Tuesday, May 14, 2013


The curfew tolls the knell of parting day,
    The lowing herds wind slowly o'er the lea,
The ploughman homeward plods his weary way,
    And leaves the world to darkness and to me.

Now fades the glimmering landscape on the sight.
            And all the air a solemn stillness holds,
Save where the beetle wheels his droning flight.
            And drowsy tinklings lull the distant folds:

Save that from yonder ivy-mantled tower,
            The moping owl does to the moon complain
Of such as, wand'ring near her secret bower,
            Molest her ancient, solitary reign.

Beneath those rugged elms, that yew-trees' shade,
            Where heaves the turf in many a mold’ring heap,
Each in his narrow cell forever laid,
            The rude forefathers of the hamlet sleep.

The breezy call of incense-breathing morn,
            The swallow twitt'ring from the straw-built shed,
The cock's shrill clarion, or the echoing morn,
            No more shall rouse them from their lowly bed.
For them no more the blazing hearth shall burn,
            Or busy housewife ply her evening care;
No children run to lisp their sire's return,
            Or climb his knees the envied kiss to share.
Oft did the harvest to their sickle yield,       
            Their furrow oft the stubborn glebe has broke;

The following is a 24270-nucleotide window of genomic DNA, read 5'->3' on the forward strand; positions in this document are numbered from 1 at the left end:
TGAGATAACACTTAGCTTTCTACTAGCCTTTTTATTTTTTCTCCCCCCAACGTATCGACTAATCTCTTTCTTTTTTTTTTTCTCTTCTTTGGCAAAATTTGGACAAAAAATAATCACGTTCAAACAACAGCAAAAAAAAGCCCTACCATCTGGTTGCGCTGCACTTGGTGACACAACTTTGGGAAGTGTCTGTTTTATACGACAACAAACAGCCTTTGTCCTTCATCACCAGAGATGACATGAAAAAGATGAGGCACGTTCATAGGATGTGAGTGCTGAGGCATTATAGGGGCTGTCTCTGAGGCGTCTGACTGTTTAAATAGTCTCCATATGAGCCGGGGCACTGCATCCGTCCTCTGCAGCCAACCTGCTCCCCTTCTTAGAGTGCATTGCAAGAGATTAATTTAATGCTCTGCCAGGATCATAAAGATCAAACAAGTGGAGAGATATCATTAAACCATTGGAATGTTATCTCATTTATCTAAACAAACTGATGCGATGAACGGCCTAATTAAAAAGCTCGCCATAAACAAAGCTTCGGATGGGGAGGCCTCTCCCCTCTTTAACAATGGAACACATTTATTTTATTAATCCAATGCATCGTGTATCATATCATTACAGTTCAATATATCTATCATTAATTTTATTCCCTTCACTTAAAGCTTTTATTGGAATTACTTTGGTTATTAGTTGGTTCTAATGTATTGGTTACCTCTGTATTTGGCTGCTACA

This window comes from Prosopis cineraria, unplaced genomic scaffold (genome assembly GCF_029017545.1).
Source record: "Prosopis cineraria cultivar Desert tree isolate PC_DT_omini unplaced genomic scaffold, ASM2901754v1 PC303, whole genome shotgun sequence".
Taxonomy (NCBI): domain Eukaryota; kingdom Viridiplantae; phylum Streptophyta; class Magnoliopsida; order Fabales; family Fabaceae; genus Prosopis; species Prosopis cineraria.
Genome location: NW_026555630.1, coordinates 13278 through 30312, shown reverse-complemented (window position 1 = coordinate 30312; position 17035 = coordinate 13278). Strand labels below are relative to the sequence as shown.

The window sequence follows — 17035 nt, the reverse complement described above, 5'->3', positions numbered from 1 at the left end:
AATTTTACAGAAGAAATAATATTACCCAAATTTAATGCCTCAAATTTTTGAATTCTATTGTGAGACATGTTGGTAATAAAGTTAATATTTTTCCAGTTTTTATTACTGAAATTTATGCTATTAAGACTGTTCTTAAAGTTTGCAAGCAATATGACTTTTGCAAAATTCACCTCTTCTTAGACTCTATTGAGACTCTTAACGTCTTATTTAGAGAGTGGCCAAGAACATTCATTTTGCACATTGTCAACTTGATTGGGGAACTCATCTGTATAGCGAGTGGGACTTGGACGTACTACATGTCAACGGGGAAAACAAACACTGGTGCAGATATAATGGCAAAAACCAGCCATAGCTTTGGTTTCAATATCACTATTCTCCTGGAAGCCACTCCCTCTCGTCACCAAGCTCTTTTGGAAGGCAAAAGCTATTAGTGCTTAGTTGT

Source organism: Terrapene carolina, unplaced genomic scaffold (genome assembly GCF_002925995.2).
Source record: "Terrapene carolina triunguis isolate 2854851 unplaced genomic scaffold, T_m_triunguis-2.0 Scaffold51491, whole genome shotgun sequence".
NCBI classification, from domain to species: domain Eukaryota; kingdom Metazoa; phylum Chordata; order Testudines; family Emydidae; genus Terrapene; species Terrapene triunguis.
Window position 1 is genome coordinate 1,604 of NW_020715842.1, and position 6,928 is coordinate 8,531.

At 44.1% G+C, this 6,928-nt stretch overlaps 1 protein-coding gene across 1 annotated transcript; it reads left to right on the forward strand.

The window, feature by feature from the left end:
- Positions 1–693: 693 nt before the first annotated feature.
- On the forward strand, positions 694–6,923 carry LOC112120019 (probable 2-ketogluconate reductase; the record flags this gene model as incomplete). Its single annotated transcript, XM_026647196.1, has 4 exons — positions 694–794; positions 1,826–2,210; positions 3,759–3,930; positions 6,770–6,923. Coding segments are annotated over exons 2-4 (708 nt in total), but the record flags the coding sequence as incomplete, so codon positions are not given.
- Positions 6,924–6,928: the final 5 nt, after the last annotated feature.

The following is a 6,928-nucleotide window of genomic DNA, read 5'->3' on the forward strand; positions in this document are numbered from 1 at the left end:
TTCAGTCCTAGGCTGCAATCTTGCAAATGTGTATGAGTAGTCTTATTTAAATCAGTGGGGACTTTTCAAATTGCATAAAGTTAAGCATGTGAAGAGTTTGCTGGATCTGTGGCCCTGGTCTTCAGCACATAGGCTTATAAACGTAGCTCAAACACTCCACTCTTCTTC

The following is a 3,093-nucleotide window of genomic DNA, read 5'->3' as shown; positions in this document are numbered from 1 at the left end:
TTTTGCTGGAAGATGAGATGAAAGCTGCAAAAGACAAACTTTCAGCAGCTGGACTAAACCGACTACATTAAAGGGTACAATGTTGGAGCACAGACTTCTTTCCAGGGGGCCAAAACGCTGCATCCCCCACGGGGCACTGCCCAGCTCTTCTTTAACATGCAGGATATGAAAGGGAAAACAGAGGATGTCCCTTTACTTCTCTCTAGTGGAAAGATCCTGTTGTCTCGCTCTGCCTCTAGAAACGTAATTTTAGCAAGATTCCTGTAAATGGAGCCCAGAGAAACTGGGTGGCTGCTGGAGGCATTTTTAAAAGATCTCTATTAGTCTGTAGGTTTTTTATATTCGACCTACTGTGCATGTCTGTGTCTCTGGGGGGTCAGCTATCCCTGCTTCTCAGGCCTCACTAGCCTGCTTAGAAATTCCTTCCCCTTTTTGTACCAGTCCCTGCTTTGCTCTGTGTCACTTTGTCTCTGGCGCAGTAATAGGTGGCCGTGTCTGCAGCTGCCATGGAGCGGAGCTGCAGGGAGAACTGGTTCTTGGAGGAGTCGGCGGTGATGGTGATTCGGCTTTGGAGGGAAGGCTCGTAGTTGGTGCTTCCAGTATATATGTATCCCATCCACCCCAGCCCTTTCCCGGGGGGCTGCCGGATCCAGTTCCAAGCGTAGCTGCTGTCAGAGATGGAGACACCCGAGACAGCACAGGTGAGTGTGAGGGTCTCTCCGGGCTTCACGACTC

How jocund did they drive their team afield!
            How bowed the woods beneath their sturdy stroke!

Let not ambition mock their useful toil,
Their homely joys, and destiny obscure;
Nor grandeur hear with a disdainful smile
The short and simple annals of the poor.

The boast of heraldry, the pomp of pow'r,
            And all that beauty, all that wealth e’er gave,
Await alike th' inevitable hour.
            The paths of glory lead but to the grave.

Nor you, ye proud, impute to these the fault,
If memory o'er their tomb no trophies raise,
Where thro' the long-drawn aisle and fretted vault,
The pealing anthem swells the note of praise.

Can storied urn, or animated bust.
            Back to its mansion call the fleeting breath?
Can honor's voice provoke the silent dust,
            Or flatt'ry soothe the dull cold ear of Death?

Perhaps in this neglected spot is laid
Some heart once pregnant with celestial fire;
 Hands that the rod of empire might have sway'd,
            Or waked to ecstasy the living lyre.

But knowledge to their eyes her ample page,
            Rich with the spoils of time, did ne'er unroll;
Chill penury repressed their noble rage,
            And froze the genial current of the soul.

Full many a gem of purest ray serene
            The dark unfathomed caves of ocean bear;
Full many a flower is born to blush unseen,
            And waste its sweetness on the desert air.
Thomas Gray, 1716-1771.

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